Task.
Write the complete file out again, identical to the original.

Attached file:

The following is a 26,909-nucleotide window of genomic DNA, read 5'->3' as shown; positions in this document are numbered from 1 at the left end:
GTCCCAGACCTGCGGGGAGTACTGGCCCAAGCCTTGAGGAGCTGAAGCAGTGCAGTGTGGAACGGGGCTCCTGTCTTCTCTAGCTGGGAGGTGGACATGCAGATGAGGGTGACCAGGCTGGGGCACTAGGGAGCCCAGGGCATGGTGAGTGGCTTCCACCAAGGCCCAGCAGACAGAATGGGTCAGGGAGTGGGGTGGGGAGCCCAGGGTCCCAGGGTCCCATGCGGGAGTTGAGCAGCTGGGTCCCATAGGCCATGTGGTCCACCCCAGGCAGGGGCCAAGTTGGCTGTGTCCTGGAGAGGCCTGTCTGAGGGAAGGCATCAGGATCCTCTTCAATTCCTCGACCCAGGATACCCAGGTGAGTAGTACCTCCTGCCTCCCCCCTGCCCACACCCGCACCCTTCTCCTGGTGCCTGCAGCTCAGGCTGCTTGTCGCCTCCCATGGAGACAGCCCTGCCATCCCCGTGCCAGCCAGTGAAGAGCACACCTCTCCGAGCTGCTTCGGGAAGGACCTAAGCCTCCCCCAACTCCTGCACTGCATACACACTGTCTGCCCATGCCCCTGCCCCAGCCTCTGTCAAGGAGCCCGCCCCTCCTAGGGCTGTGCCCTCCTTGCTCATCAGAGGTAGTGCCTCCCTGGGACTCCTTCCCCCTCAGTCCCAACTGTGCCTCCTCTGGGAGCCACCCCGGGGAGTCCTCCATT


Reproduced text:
The following is a 26,909-nucleotide window of genomic DNA, read 5'->3' as shown; positions in this document are numbered from 1 at the left end:
GTCCCAGACCTGCGGGGAGTACTGGCCCAAGCCTTGAGGAGCTGAAGCAGTGCAGTGTGGAACGGGGCTCCTGTCTTCTCTAGCTGGGAGGTGGACATGCAGATGAGGGTGACCAGGCTGGGGCACTAGGGAGCCCAGGGCATGGTGAGTGGCTTCCACCAAGGCCCAGCAGACAGAATGGGTCAGGGAGTGGGGTGGGGAGCCCAGGGTCCCAGGGTCCCATGCGGGAGTTGAGCAGCTGGGTCCCATAGGCCATGTGGTCCACCCCAGGCAGGGGCCAAGTTGGCTGTGTCCTGGAGAGGCCTGTCTGAGGGAAGGCATCAGGATCCTCTTCAATTCCTCGACCCAGGATACCCAGGTGAGTAGTACCTCCTGCCTCCCCCCTGCCCACACCCGCACCCTTCTCCTGGTGCCTGCAGCTCAGGCTGCTTGTCGCCTCCCATGGAGACAGCCCTGCCATCCCCGTGCCAGCCAGTGAAGAGCACACCTCTCCGAGCTGCTTCGGGAAGGACCTAAGCCTCCCCCAACTCCTGCACTGCATACACACTGTCTGCCCATGCCCCTGCCCCAGCCTCTGTCAAGGAGCCCGCCCCTCCTAGGGCTGTGCCCTCCTTGCTCATCAGAGGTAGTGCCTCCCTGGGACTCCTTCCCCCTCAGTCCCAACTGTGCCTCCTCTGGGAGCCACCCCGGGGAGTCCTCCATT